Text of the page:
You said that NPLs will increase for the economic downturn in the coronavirus crisis. Are you in favour of the creation of a Bad Bank? What is your opinion on the need of an European asset management company for NPLs or a mechanism, harmonized at European level, that would allow each member State to use its AMC at national level?
In previous crises, Eba has been in favour of European solutions. In the coronavirus crisis, there are special challenges as moratoria and State guarantees differ from State to State, they have different details and rules at national level, they are not homogeneous. We at the EBA have a mandate to preserve the single market. I believe that bad banks or AMC are a useful, valid tool. In the past the AMC has proven to be useful. A bad bank must be part of our toolbox to solve banking challenges. In the EBA we are in favour of an European approach and by this I mean a highly coordinated approach to create a level playing field. We are in a single market and it works better when we adopt highly coordinated solutions. In this case, a European AMC I believe would also be more efficient in managing assets, provide operational efficiency and synergies, it would save costs and it would be easier for it to finance itself in the financial markets. Alternatively, if national AMC are created there should be common features in their functioning so as to exploit possible synergies and preserve the level playing field.
A common European approach is represented by the Banking Union. Are you worried that the coronavirus crisis has slowed down the Banking Union process, which is incomplete without EDIS and without the ESM backstop for the Single resolution fund? Germany is aiming, during its semester and Presidency of the EU Council, at reaching a decision on a road map for EDIS by year end.
I am optimistic on the completion of the Banking Union, it will go forward. For two reasons. First, there is a broad consensus that the Banking Union is not complete and that it needs to be completed with EDIS, so that deposits are treated in the same way in all countries. Europe has always solved its previous crisis with more integrated projects. The EBA for example was established in 2011, as a result of a crisis. The sooner the Banking Union will be completed, the better. It is good to hear about the German semester aim: a decision on a clear road map for EDIS by the end of the year would be a big step forward. But to complete the Banking Union we also need the backstop to the Resolution Fund. It is very important to give clarity, when a bank is resolved.
Do we have this clarity in the bail-in approach and regulation for banking resolutions?
We have the BRRD directive. It is our basic regulatory framework, it gives room to national implementations and interpretations. I would not put into question the whole framework. But I agree that there might be the need for quick fixes, as we did for the CRR on prudential issues. The overall bail-in system for significant institutions remains robust. National governments are involved in less significant institutions. What is most important is having a framework that addresses the issue of stability and avoids systemic risks, on significant institutions. Less significant institutions do not entail systemic risks. We just need for them an orderly system. In the US, banks disappear without the perception of systemic financial risks. And that is because resolution is done as an orderly exit. It should become more so in Europe. Banks should be able to be resolved like non-financial corporates.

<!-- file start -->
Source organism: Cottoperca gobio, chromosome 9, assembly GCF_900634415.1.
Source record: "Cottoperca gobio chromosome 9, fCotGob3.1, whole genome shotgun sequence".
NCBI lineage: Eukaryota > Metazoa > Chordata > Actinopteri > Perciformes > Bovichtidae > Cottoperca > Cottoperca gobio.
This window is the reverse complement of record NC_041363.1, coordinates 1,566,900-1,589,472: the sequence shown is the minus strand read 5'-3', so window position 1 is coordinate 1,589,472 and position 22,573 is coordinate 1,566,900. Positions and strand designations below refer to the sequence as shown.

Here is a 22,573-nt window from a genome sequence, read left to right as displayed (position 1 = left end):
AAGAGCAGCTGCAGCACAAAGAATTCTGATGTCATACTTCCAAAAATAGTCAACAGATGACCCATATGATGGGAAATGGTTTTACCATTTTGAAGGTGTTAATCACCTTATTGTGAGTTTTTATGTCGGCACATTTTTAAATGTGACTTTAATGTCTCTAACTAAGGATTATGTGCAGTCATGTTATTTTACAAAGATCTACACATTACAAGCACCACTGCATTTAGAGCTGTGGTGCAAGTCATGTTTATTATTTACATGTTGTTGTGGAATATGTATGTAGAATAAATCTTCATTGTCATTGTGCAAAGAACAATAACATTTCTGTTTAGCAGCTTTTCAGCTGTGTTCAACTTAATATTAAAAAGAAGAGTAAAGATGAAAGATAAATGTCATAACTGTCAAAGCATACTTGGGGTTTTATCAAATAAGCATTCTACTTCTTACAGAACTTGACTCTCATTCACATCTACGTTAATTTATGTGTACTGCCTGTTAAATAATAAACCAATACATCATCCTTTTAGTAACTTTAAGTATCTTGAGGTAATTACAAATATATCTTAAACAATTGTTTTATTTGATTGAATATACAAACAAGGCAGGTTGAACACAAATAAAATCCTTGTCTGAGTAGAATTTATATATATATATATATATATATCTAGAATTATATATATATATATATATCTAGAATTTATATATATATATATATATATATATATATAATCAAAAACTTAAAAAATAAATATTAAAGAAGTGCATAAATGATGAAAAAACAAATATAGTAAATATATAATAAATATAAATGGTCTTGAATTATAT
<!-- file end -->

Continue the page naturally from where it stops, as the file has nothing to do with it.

Other big steps forward are being made with M&A and consolidation, at national level at least: what is your opinion? More should be done to improve profitability and cutting costs through crossborder mergers and acquisitions?
In my opinion, consolidation is a means to achieve a goal, the goal being a more sustainable business model to address three challenges: low profitability, digitalization and excess capacity. Banks have to tackle costs because profits are too low and consolidation is a means to improve the business model. Other options include the exit of those banks that are not cost efficient and lack viable business models, the entry of a good banks in new markets, more internationalization and cross-border activity in Europe, and more Fintech. From the point of view of regulators, consolidation has to make banks more efficient, sounder, capable of offering better services to clients. I call it “creative and destructive”, the good entities go forward and increase their market share, the bad one exits and loses market share. During Covid, banks are investing more in technology and cutting costs, reducing branches. It is important that banks give adequate value to all stakeholders to employees, clients, customers, and shareholders.
Talking about Fintech and electronic payment systems, the European (and German) markets have been shaken by the Wirecard collapse. Don't you think something went wrong when Wirecard was classified by supervisors as technological company and not as an electronic payment system global player? What are the implications of the Wirecard scandal?
We are following closely Wirecard. There are a number of issues relevant for the EBA. From the perspective of prudential supervision only the relatively small Wirecard Bank, which I believe will be ultimately sold, was supervised by BaFin. As for the payment systems, that is services to customers, Wirecard was supervised in the UK by the FCA. Services have continued to be provided, there was no disruption. Another big issue brought up by the Wirecard collapse is anti-money laundering. The group overall was not supervised on money laundering. So we need a more coordinated approach in Europe and I am glad that Germany and the European Commission have picked this up and there is now a consultation on this issue. We have contributed to this Consultation. First, we need common rules on anti-money laundering. At the moment, this area is regulated via a directive but it gives too much room for implementation at national level. So I see the need for more common European regulation on money laundering, and not only on financial institutions as money laundering goes well beyond finance. Having that, it would be easier then to establish an authority for direct supervision
Could Eba become the European Authority for Money laundering?
It is premature to comment on this. We need at first European common rules. Then we will be able to decide how to apply them, with which resources, which tools.
You mentioned UK supervision on Wirecard. But Uk now means Brexit. Is Eba ready for Brexit? Are European banks ready for this unprecedented event?
Banks are prepared. At the beginning of this process, they were slow in moving their clients from the UK to Europe. But now they have been accelerating that process. I see no systemic risk and, at this stage, there are no concerns in terms of financial stability. But it remains an event full of uncertainties.